Thursday, January 8, 2015

It was the Best of Lines, It was the Worst of Lines…

by Alan

Some authors think that the opening line of a book is what grabs a reader. Do you agree with this? What are some of your favorite opening lines?

I’m a big fan of great opening lines. As a reader, I love getting sucked into a compelling story from the get-go. As a writer, it’s a chance to make a bold first impression, and I work diligently to come up with killer opening lines for my books.

A perfect opening line can set the tone for the rest of the book, offer a hint about what’s to come, introduce a fascinating character’s voice, or spark a question in the mind of the reader (ideally, it should accomplish more than one of those things). Perhaps most importantly, a terrific opening line can hook that reader fast and hard, letting you reel him in during the rest of the book.

Some of my favorite ones include:

“It was the best of times, it was the worst of times, it was the age of wisdom, it was the age of foolishness, it was the epoch of belief, it was the epoch of incredulity, it was the season of Light, it was the season of Darkness, it was the spring of hope, it was the winter of despair.” — A Tale of Two Cities, Charles Dickens

“Call me Ishmael.” — Moby Dick, Herman Melville.

“It was a bright cold day in April, and the clocks were striking thirteen.” — 1984, George Orwell

“Happy families are all alike; every unhappy family is unhappy in its own way.” — Anna Karenina, Leo Tolstoy

“It was a pleasure to burn.” — Fahrenheit 451, Ray Bradbury

“Last night I dreamt I went to Manderley again.” — Rebecca, Daphne Du Maurier

“This was no time for play. This was no time for fun. This was no time for games. There was work to be done.” — The Cat in the Hat Comes Back, Dr. Seuss.

“The next to the last time I saw Tush Bannon alive was the very same day I had that new little boat running the way I wanted it to run, after about six weeks of futzing around with it.” — Pale Gray For Guilt, John D. MacDonald

“You may remember me. Think back. The summer of 1990. I know that’s a while ago, but the wire services picked up the story and I was in every newspaper in the country.” — The Lock Artist, Steve Hamilton

“The summer my father bought the bear, none of us was born—we weren’t even conceived: not Frank, the oldest; not Franny, the loudest; not me, the next; and not the youngest of us, Lilly and Egg.” — The Hotel New Hampshire, John Irving

“When Sean Devine and Jimmy Marcus were kids, their fathers worked together at the Coleman Candy plant and carried the stench of warm chocolate back home with them.” — Mystic River, Dennis Lehane.

And the favorite opening line(s) that I wrote:

“Never killed a cop before. Never had to.” — Ride-Along


What about you? What are some of your favorite opening lines?


Paul D. Marks said...

Great selection of lines, Alan. Of those, I have a particular fondness for the one from Anna Karenina. It's always struck a chord with me.

I am not a robot...though sometimes I'm not so sure.

Paul D Brazill said...

Graham Greene's Brighton Rock.

‘Hale knew, before he had been in Brighton three hours, that they meant to murder him’.

Dana King said...

Good list. There are quite a few I like, but, when pressed, I fall back on an accepted master, from James Crumley's THE LAST GOOD KISS:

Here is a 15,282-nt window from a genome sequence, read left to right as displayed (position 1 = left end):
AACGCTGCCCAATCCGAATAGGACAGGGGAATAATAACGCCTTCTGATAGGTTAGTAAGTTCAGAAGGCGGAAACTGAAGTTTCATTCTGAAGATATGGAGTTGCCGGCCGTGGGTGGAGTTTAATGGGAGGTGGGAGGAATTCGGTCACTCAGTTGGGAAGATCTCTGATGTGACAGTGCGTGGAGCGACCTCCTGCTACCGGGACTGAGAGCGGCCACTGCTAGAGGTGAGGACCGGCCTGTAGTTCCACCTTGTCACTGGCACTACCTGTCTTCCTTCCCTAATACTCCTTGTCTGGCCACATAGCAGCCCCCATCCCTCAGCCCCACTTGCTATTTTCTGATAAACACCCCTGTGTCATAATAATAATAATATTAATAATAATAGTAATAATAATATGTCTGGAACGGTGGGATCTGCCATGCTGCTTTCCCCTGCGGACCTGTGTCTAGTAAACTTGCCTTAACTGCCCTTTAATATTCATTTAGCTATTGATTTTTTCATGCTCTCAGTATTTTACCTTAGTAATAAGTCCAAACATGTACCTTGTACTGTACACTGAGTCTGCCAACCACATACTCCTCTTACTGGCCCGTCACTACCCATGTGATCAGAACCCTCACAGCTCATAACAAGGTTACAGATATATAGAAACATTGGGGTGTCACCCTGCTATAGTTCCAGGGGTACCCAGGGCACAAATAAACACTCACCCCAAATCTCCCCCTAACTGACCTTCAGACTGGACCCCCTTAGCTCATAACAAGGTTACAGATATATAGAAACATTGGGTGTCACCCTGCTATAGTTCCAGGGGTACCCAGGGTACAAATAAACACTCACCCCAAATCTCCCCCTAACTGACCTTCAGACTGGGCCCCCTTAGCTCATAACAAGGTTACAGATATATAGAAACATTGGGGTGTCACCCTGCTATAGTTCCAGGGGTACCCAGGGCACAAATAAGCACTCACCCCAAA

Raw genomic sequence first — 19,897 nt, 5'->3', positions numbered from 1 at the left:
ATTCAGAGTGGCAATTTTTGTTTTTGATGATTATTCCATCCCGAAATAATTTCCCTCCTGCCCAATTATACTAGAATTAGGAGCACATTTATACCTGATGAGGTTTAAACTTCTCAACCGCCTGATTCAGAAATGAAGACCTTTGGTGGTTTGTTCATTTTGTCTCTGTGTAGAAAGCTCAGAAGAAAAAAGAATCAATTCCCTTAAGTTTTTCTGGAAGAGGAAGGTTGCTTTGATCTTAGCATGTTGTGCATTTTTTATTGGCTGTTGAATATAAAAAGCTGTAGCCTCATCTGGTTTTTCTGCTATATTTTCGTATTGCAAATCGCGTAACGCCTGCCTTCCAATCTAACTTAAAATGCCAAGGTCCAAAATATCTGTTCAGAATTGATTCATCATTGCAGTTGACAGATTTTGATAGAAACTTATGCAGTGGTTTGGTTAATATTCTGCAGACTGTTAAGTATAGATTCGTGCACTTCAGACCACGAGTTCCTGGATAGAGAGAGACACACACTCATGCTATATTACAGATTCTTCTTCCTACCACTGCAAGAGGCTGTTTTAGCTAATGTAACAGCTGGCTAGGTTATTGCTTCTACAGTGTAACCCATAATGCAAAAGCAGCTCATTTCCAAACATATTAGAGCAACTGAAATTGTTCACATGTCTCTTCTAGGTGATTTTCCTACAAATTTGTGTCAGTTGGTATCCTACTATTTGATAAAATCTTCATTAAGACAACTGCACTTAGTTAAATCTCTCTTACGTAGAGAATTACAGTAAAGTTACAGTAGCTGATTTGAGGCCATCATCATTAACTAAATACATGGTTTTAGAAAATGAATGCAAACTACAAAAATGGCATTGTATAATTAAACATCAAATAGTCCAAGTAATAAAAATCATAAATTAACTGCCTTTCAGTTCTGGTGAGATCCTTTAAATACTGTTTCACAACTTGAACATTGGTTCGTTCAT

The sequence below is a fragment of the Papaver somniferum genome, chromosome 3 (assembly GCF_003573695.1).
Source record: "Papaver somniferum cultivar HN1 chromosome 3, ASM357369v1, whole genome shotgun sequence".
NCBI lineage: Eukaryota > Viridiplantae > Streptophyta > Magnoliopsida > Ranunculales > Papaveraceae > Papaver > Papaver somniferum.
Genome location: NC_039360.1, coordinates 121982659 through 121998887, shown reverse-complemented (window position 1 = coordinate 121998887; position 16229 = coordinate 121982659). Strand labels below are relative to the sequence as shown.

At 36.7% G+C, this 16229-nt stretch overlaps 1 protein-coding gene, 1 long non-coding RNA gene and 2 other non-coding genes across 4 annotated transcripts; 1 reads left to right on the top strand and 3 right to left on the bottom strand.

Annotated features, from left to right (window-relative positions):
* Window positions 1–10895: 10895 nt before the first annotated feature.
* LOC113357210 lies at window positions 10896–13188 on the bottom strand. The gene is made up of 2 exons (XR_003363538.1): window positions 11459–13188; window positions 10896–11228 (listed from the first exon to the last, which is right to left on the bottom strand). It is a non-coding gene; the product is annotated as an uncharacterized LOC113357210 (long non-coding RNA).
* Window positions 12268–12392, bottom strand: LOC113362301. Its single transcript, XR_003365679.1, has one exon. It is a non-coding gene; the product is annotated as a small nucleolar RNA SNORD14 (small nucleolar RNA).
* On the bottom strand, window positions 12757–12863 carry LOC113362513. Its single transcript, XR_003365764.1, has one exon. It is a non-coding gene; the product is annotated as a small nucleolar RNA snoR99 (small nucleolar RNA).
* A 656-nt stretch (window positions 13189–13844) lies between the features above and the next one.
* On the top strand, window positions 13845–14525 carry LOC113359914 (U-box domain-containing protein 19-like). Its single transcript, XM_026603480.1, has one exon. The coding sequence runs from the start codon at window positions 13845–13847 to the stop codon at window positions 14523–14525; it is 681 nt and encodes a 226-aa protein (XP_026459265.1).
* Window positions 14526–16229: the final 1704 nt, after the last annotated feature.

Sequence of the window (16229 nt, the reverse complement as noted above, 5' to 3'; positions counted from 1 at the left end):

When I finally caught up with Abraham Trahearne, he was drinking beer with an alcoholic bulldog named Fireball Roberts in a ramshackle joint just outside of Sonoma, California, drinking the heart right out of a fine spring afternoon

Meredith Cole said...

Dr. Seuss always knew how to start every story with a bang, didn't he? The other lines are good, too, Alan... Including yours!

Alan Orloff said...

Paul - Thanks. One day the robots will rule the world, so be kind to our future overlords.

Paul B. and Dana - Two excellent additions. Funny how many of the greatest lines are from crime fiction. Not that I'm biased, or anything!

Meredith - Thanks. I wish I could write like the Dr S...

Catriona McPherson said...

I might need to read The Hotel New Hampshire again now - and *that's* a great opening line, no?

Susan C Shea said...

The Lock Artist opening line was perfect for the slow reveal of the story, wasn't it? Good read.

So many good ones in your list. I just tweaked my manuscript in formation last week and think I may have hit on a good opener, so important.

Kristopher said...

The first line from Anna Karenina reminds me of a great article I recently read about translations which used that book as the basis for the study.

Made me once again realize that the translator has a large investment in the meaning of a book.

Here is a link to that very lengthy but fascinating article:

RJ Harlick said...

No opening line list would be complete without the infamous one from A Tale of Two Cities. A terrific list, Alan.

Alan Orloff said...

Catriona - Any first line with a bear in it is good with me!

Susan - I loved The Lock Artist!

Kristopher - Interesting article. I have a lot of respect for translators.

Thanks, RJ! Loved your quiz but I didn't do very well.

Madeline said...

“Into the face of the young man who sat on the terrace of the Hotel Magnifique at Cannes there had crept a look of furtive shame, the shifty, hangdog look which announces that an Englishman is about to talk French.” From The Luck of the Bodkins (1935) Although it's not a mystery as such, more an amiable farce.